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What Is Thukpa?

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  • Written By: Lakshmi Sandhana
  • Edited By: PJP Schroeder
  • Last Modified Date: 25 August 2016
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Thukpa is a special, clear noodle soup that is made with a mixture vegetables and may include meat. It's an extremely popular dish in most of the countries around the Himalayan region, such as Tibet, Nepal, and Bhutan. In India, this dish is quite commonly found in the states of Ladakh, Arunachal, Pradesh, and Sikkim. It is traditionally known as gya thuk and may contain noodles in different shapes. The Nepali version of thukpa is the most widely known version due to it's spicy flavor.

One of the traditional foods that is served during the Tibetan New Year, this soup can normally be found in many restaurants. While it can be prepared with just vegetables, the meat version of the soup is more popular and is a favorite one-pot meal for many. Considered to be hearty fare for those living in the colder regions of North West India, this hot noodle soup is loaded with fiber and nutrients. It has a low calorific value and can be digested quickly, making it quite a healthy food choice.

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The major ingredients that make up thukpa include garlic paste, shredded meat, Tibetan noodles, and vegetables. The recipe also calls for spices such as bay leaf, cumin powder, turmeric, and black pepper. The vegetables are fried separately, and the spices and the boiled noodles are added to the mixture along with water. The soup is allowed to boil until the shredded meat is completely cooked, and it is served topped with cilantro or green onions. While it normally has a mild flavor, its hotness can be altered to suit the palate by adding more spices and masalas.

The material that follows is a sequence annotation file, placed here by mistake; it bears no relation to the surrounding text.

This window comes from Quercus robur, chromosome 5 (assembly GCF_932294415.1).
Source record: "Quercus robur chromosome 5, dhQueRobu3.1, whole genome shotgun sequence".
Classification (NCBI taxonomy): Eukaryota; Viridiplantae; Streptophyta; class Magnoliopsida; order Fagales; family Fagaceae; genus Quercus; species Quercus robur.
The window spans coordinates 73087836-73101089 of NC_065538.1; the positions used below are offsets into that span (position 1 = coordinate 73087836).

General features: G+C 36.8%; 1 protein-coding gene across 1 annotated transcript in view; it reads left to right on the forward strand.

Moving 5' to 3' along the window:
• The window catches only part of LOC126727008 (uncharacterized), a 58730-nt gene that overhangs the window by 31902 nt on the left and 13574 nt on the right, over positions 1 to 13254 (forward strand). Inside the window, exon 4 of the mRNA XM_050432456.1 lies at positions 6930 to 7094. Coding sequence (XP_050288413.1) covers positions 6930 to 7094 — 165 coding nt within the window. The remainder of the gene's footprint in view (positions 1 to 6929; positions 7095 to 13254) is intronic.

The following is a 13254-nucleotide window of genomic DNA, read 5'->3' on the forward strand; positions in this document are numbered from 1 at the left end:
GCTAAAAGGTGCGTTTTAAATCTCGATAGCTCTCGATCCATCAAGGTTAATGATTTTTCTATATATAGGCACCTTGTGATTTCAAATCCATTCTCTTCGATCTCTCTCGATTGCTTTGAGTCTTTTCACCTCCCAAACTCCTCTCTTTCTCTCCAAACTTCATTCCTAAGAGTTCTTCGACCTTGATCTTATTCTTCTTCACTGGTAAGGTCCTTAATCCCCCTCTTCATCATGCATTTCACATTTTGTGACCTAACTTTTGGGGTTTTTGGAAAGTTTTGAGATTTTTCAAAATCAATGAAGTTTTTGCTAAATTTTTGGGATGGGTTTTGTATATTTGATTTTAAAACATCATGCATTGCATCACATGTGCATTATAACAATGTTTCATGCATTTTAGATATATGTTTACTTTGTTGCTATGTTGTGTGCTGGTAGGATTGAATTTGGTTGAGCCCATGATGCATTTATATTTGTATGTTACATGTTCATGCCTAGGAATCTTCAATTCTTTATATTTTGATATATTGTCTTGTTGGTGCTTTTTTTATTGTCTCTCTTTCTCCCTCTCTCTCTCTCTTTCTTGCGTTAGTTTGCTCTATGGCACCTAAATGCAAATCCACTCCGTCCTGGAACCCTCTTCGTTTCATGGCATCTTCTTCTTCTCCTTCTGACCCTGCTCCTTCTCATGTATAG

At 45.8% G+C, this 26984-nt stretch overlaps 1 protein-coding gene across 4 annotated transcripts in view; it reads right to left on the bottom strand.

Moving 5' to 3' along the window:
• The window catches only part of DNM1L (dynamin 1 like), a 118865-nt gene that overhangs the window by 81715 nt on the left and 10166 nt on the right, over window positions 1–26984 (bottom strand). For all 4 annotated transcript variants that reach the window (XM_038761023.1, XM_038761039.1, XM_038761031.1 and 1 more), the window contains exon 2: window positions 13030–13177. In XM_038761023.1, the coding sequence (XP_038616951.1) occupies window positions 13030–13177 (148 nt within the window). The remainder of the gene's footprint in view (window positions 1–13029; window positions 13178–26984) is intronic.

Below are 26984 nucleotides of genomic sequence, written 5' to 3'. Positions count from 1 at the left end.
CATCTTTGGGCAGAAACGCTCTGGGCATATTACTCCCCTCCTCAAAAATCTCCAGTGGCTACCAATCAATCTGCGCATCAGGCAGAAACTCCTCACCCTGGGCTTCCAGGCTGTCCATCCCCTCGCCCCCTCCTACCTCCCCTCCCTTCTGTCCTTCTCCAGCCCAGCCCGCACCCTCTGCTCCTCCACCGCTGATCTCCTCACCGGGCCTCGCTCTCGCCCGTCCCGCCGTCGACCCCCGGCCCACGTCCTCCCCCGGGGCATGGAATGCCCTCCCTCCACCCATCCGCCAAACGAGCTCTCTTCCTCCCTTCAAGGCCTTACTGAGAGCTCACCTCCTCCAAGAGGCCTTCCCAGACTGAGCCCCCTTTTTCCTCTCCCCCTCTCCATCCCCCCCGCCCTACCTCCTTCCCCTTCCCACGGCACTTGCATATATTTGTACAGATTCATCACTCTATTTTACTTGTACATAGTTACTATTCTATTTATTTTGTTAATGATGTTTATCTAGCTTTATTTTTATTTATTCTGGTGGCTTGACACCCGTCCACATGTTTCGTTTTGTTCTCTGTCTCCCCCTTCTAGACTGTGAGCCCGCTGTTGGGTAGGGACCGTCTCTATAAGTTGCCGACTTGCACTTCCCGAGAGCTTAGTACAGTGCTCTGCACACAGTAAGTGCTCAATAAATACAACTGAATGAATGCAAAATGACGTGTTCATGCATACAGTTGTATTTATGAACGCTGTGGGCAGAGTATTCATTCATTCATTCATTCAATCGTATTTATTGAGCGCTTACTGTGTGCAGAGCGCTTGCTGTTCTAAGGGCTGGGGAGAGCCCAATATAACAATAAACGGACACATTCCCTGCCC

The soup is a complete meal in itself and is normally eaten at dinnertime or as a snack. Traditionally served with steamed momos, it also pairs well with rice, sausages, and meat rolls. Thukpa can be made in different ways, and some of the variations are thenthuk, pathug, and drethug. Thenthuk is a popular variation of this soup that uses flat, square-shaped noodles that resemble bits of pasta instead of regular string noodles. Other variations may include soups made with egg and even tofu.

Many of the ingredients used to make thukpa depend upon the locality; for instance, lamb thukpas made by the Sherpas in the Himalayan region typically include yak meat. While yak meat may sound like an exotic ingredient, the meat itself has a mild flavor, and the soup relies on the spices used for its flavor. Pork, mutton, beef, and chicken are some of the other meats that can be used to make the dish. Even with the inclusion of meats, this is one of the most inexpensive dishes to have when traveling in Himalayan countries.

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